The poor are invisible
Working with women living in extreme poverty around the world, I learned right away that they and their families are invisible even to their own neighbors. And they know it. It’s not surprising. How often does each of us turn away from people asking for help on the streets of Washington, D.C., where I live, let alone those living in extreme poverty in developing countries around the globe? This is just one of the many cruel aspects of ultra-poverty; those afflicted by it are often rendered invisible — to neighbors, distant policymakers, and nearly everyone in between.
This is why BRAC’s Ultra-Poor Graduation Initiative is committed to making every single person visible, particularly to those who decide how financial aid and social resources are spent. For decades, the global extreme poverty rate fell rapidly, from 36 percent in 1990 to 10 percent in 2015. This progress sparked optimism that we might soon remove extreme poverty from the face of the earth, but this optimism is now waning. As the percent of people living in extreme poverty has declined overall, the poorest of this group, the ultra-poor, have remained trapped, and remained invisible, lacking access to even the structures designed to include them.
The World Bank’s 2018 Poverty and Prosperity report warns that to bring extreme poverty below 3 percent (it’s standard for eradication) by 2030, the world’s poorest countries must grow at a rate that far surpasses their historical experience. Even if just 4 percent of the world’s population remains below the threshold in 2030, this will be 340 million people, more than the current population of the United States — hardly a footnote or a rounding error. This is unacceptable from a moral, rights-based standpoint. It is also an inefficient use of global human potential, creating less opportunity and progress for us all.
“This is unacceptable from a moral, rights-based standpoint.”
BRAC developed the Graduation approach for the poorest, those who traditional development interventions often fail to reach. We advocate for the understanding of the microeconomic and psychological reality of what it means to be ultra-poor and point to an emerging set of scalable, science-based solutions that can break this poverty trap. Graduation programs are holistic and participants are connected to basic health care, livelihood and financial skills trainings, and receive personal coaching to instill confidence and hope. The hope is key. After a lifetime of invisibility, an economic inclusion program must not only provide access to previously inaccessible markets but also prove to the participant that they can be seen and build a better future.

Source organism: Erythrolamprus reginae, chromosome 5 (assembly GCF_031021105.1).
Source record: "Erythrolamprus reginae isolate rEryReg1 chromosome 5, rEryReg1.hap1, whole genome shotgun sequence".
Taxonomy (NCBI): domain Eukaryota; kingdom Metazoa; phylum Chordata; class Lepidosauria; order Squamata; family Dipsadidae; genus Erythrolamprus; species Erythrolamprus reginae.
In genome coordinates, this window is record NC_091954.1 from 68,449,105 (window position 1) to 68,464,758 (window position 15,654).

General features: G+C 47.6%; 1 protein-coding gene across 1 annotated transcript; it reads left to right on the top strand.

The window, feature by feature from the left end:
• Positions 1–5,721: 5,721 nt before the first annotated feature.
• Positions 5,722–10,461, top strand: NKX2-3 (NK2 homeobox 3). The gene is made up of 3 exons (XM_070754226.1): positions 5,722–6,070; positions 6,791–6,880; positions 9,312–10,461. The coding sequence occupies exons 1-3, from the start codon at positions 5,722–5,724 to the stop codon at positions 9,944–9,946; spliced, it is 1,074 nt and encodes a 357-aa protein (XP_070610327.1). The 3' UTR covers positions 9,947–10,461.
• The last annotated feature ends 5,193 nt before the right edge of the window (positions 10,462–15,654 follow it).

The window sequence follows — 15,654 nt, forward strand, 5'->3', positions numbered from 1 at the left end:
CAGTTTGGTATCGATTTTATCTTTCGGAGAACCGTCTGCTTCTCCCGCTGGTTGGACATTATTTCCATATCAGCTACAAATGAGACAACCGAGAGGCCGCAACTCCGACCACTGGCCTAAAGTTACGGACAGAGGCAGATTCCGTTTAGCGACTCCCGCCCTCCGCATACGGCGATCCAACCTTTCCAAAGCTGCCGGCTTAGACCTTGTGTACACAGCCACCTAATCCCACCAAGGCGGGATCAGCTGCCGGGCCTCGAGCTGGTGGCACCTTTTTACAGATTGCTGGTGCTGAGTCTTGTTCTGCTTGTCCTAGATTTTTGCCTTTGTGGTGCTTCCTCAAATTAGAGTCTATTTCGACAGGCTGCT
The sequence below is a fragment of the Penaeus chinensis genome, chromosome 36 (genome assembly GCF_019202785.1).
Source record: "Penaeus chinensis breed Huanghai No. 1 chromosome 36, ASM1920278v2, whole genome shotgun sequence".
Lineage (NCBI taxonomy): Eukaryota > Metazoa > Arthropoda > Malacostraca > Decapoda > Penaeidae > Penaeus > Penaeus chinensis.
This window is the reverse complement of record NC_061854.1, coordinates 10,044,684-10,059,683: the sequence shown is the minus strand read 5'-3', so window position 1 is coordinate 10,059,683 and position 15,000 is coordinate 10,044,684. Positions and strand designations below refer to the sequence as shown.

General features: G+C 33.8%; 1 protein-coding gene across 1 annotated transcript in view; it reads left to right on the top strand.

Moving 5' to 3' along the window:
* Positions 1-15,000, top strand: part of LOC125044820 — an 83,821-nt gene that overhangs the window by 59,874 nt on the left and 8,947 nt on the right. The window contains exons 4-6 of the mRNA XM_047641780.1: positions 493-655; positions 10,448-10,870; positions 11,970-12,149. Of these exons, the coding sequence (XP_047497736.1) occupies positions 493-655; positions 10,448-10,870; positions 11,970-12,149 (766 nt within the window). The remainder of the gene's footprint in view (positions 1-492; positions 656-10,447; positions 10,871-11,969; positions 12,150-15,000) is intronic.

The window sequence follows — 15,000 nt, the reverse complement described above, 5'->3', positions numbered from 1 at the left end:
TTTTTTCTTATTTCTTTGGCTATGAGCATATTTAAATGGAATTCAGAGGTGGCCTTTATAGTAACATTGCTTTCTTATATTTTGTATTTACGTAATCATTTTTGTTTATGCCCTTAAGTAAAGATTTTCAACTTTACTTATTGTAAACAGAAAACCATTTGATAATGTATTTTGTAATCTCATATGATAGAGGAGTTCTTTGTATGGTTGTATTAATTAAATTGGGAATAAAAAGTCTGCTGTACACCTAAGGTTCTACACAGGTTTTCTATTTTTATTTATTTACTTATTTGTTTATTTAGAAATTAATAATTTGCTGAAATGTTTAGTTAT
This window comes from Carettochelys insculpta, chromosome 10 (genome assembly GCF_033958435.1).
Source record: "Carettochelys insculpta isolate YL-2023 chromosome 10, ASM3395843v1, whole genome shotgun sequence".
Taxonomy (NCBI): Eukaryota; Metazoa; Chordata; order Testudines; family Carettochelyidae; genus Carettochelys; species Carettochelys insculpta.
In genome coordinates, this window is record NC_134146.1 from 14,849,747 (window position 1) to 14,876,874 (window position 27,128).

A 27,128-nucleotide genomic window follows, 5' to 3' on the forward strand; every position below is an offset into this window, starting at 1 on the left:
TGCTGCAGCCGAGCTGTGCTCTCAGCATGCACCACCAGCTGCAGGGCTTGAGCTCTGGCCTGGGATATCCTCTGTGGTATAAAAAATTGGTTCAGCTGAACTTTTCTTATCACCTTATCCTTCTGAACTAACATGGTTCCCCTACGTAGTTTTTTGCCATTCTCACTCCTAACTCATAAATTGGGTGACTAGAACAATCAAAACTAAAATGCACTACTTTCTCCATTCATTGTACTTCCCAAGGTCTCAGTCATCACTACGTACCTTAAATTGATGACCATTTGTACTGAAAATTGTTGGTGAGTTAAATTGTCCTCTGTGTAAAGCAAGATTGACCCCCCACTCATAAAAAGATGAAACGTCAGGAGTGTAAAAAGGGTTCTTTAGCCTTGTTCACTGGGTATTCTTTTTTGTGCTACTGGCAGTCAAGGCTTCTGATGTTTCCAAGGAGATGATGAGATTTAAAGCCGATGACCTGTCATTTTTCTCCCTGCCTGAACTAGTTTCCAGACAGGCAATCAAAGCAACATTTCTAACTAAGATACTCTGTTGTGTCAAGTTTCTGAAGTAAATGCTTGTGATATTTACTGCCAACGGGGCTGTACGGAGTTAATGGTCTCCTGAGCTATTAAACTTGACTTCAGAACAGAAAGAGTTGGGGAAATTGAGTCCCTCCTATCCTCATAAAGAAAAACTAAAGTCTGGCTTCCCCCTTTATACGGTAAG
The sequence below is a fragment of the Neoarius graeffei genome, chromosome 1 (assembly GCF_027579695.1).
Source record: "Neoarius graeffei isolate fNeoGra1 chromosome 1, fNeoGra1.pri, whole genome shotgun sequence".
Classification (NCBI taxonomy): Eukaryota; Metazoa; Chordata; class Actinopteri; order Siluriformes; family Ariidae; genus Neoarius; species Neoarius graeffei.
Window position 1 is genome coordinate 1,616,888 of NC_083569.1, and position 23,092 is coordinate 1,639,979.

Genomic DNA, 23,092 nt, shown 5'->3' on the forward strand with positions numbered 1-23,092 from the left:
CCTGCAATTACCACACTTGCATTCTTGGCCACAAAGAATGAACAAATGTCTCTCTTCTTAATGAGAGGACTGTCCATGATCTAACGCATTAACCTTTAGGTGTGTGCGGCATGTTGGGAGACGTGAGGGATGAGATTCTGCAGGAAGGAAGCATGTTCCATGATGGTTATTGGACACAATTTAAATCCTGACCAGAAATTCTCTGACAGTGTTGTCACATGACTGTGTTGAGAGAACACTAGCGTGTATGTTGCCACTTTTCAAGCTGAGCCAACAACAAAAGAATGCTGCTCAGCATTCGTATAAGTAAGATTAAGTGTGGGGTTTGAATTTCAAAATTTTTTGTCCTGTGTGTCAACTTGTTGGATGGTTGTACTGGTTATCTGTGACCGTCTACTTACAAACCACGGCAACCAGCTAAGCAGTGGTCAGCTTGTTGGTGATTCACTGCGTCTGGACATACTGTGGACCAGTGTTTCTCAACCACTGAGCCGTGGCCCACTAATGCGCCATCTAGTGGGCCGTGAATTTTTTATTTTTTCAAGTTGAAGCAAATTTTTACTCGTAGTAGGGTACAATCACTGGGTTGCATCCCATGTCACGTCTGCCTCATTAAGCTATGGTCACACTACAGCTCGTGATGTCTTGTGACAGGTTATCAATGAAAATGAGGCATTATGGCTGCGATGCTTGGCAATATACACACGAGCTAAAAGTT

In a chapter in the recently published book “Leave No One Behind: Time for Specifics on the Sustainable Development Goals” by the Brookings Institution, I presented ways to tackle ultra-poverty through the emerging “science of hope,” which posits that when coupled with skills and material support, an injection of well-founded hope and optimism into the lives of the ultra-poor can break the poverty trap. A growing body of evidence suggests that programs activating people’s sense of self-worth lead to improvements in employment, earnings, mental health, political awareness and women’s influence and empowerment in the household. A very smart man and BRAC’s founder Sir Fazle Abed once observed, “Poverty is not just poverty of money or income. We also see a poverty of self-esteem, hope, opportunity and freedom. People trapped in a cycle of destitution often don’t realize their lives can be changed for the better through their own activities. Once they understand that, it’s like a light gets turned on.” The ultra-poor must be made visible and a priority to policymakers, governments and international development organizations. Only through this way can we instill hope and end extreme poverty.
Views expressed in this publication are the author’s and do not necessarily reflect the views of the Paris Peace Forum.
Lindsay Coates, Managing Director of BRAC’s Ultra-Poor Graduation Initiative (UPGI)
Lindsay leads efforts to place the Graduation approach as a key driver to achieving Sustainable Development Goal 1. UPGI advocates for a global shift toward use of the Graduation approach, to lift the world’s poorest into sustainable livelihoods. It works closely with country governments and NGOs to adopt and implement quality, scalable Graduation programs. Before joining BRAC, Lindsay served as the president of InterAction, where she oversaw management and institutional outreach to the organization’s members and partners.